FLAGSTAFF, AZ — The Pipeline Fire and Haywire Fire have scorched thousands of acres near Flagstaff, forcing evacuations for several communities.
The Pipeline Fire was reported around 10 a.m. Sunday, June 12.
Fire officials said that their efforts Tuesday to keep the Pipeline Fire from spreading further into the burn scar of the Tunnel Fire have so far been successful.
- Location: 6 miles north of Flagstaff
- Size and containment: 26,528 acres, 50% containment
- Cause: Believed to be human-caused, man in custody
- Shelter information: Red Cross Shelter at Sinagua Middle School in Flagstaff, animal shelter set up at Fort Tuthill
- Closures: Arizona Snowbowl
For the latest on evacuations for the Pipeline Fire, click here.
According to fire officials, one building is believed to be destroyed in the fire but details on where that was have not been released.
With light winds, crews were able to use helicopters Tuesday to prevent the flames from spreading any further into communities.
The fire is burning on both sides of Highway 89, according to information from the scene Monday, but officials are treating the Haywire Fire as a separate incident until they can confirm if it was started by a spot fire from the Pipeline Fire or something else.
The Pipeline Fire is believed to be a human-caused blaze and a man has been taken into custody in connection to the fire.
EXCLUSIVE: Matthew Riser, man arrested in connection #pipelinefire, in federal court this morning for a hearing. Just spoke with his appointed attorney who says there’s no evidence suggesting he set the fire. Next hearing Thursday. Riser remains in custody. @abc15 @CoconinoCounty pic.twitter.com/dOCgUQlLII— Ashley Paredez (@AshleyOnABC15) June 13, 2022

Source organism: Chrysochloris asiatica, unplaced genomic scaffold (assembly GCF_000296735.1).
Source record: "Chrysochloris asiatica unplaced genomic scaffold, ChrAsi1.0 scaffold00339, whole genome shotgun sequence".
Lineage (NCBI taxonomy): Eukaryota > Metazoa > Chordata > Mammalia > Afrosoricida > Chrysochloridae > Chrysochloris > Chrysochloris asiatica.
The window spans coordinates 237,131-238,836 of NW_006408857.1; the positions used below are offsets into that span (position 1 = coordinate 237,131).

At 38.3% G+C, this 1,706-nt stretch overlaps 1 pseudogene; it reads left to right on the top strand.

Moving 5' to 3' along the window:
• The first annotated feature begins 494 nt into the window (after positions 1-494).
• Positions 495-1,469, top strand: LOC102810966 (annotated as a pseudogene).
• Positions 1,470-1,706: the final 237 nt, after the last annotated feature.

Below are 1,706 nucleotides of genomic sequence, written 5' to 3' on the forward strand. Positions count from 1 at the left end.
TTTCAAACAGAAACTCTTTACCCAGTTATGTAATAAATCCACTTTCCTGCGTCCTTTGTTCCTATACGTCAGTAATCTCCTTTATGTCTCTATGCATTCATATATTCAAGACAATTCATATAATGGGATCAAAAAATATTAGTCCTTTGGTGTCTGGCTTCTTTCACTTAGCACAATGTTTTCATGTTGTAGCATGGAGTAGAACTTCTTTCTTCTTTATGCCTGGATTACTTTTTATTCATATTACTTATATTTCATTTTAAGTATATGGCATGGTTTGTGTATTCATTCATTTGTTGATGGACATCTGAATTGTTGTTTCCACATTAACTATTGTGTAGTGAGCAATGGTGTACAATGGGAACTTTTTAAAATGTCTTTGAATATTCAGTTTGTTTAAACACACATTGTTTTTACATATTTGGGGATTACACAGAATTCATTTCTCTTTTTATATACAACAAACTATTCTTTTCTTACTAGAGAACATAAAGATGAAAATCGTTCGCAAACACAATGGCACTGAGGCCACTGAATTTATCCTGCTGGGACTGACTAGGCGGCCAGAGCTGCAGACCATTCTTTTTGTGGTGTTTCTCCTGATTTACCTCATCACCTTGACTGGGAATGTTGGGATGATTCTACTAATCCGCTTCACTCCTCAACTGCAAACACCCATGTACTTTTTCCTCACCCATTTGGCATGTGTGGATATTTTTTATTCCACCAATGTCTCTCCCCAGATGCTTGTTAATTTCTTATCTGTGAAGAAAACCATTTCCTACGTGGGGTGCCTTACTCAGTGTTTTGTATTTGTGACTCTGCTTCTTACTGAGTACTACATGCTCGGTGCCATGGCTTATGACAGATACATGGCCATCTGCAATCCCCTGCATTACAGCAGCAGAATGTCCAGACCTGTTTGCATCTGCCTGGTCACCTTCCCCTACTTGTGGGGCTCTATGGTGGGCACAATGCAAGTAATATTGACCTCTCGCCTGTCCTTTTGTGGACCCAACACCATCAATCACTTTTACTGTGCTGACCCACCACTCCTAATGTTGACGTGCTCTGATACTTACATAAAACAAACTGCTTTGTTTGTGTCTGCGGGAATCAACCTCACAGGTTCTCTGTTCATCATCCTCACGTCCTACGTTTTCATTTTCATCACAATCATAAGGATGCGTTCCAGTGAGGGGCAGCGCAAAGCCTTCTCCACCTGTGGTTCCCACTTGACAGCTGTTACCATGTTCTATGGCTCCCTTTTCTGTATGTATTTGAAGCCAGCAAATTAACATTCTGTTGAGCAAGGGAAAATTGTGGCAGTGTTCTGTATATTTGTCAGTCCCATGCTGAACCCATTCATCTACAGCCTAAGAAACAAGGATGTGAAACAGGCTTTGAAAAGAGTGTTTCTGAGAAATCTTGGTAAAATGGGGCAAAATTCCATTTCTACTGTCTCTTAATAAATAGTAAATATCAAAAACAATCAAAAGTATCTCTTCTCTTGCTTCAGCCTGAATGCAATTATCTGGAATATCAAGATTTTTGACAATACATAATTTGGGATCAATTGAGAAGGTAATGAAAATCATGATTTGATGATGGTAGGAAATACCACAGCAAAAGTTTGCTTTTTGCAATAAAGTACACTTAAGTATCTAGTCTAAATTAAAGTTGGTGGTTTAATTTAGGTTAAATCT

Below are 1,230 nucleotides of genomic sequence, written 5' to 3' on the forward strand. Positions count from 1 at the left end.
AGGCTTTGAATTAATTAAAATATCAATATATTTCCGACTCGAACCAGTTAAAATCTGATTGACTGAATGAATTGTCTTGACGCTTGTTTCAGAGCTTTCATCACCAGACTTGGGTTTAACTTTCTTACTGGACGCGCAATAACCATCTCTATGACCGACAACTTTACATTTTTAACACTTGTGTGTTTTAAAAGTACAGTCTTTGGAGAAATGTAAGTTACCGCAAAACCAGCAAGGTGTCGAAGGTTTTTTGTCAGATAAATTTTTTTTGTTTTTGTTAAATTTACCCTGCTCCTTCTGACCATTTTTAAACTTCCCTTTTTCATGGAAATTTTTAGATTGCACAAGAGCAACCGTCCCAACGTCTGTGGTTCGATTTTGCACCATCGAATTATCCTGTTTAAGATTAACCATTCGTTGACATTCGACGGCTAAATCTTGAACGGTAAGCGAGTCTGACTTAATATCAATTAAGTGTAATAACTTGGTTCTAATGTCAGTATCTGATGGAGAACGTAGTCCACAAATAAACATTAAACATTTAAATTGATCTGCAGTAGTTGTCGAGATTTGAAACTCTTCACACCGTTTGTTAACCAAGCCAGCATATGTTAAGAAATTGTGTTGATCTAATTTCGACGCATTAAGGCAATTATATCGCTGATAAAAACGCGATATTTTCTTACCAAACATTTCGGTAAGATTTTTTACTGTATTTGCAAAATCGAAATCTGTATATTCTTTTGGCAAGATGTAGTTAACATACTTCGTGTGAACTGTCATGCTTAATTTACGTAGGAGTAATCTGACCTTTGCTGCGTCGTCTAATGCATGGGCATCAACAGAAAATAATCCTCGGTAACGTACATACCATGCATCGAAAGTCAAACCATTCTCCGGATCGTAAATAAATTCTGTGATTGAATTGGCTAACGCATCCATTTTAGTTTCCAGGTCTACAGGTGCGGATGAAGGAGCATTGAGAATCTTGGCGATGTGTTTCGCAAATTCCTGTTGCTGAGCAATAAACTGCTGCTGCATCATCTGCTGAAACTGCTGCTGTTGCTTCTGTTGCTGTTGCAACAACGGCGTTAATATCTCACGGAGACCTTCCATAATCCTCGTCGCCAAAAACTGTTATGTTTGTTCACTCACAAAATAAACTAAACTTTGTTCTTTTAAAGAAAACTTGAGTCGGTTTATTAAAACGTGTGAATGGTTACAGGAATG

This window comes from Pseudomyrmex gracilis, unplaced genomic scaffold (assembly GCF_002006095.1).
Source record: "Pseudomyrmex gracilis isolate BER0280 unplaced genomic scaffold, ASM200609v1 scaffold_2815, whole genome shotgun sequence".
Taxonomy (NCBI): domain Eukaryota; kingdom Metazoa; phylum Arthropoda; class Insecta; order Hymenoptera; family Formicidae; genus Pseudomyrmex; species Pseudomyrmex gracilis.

The U.S. Forest Service announced the arrest of a 57-year-old man Sunday evening. Coconino County Sheriff's Office identified the person in custody as Matthew Riser.
Deputies responding to the fire were given the description of a white pickup truck quickly leaving the area where the fire started. Deputies eventually conducted a traffic stop of the vehicle and took Riser into custody.
Police documents say Riser admitted to burning toilet paper in the area and said he was not aware of fire restrictions.
He was booked into jail on multiple charges.
A Red Cross Shelter is set up at Sinagua Middle School in Flagstaff and an animal shelter is set up at Fort Tuthill.
Additional Red Cross information can be received by calling 928-679-8525.
Escorts to and from properties within the evacuated areas will continue to be available from the East Valley Baptist Church at 10655 N. U.S. 89.
Coconino County National Forest Incident commander Aaron Graeser says some of the assessments done after the Tunnel Fire will have to be redone because the Pipeline Fire is burning through the same area.
A portion of U.S. 89 is closed in the area.
UPDATE: US 89 is now open in both directions from mileposts 429 to 433.— Arizona DOT (@ArizonaDOT) June 16, 2022
However, the left lane remains blocked due to a wildfire.
US 89 remains CLOSED in both directions from mileposts 433-445.#Aztraffic #PipelineFire https://t.co/uGypznol93
Flagstaff Mayor Paul Deasy signed a Declaration of Emergency Monday night in response to the fire.
I have just signed a Declaration of Emergency for the Pipeline Fire. pic.twitter.com/GKutJKR7vK— Flagstaff Mayor Paul Deasy (@MayorDeasy) June 13, 2022
For resident Danny Cobb, this is the second time he’s been forced to evacuate in the last two months. First the Tunnel Fire and now, the Pipeline Fire.
Monitoring the smoke from the bed of his truck Tuesday, Cobb is forced to be patient as he uses binoculars to try to see if his house is still standing.
“It's nice that the wind has calmed down today because that surely gets the fire departments the ability to get boots on the ground and attack the fire,” says Cobb. “With the slower winds, of course, it's nice to be able to see the planes up there and helicopters.”
Cobb knows what it’s like for these fire crews. His family retired in Flagstaff after he served as an Alaskan firefighter for 26 years.
"You watch these things over your career happen,” says Cobb. “You see how it impacts people. And then you're thrust into that position. That’s how life is, right?”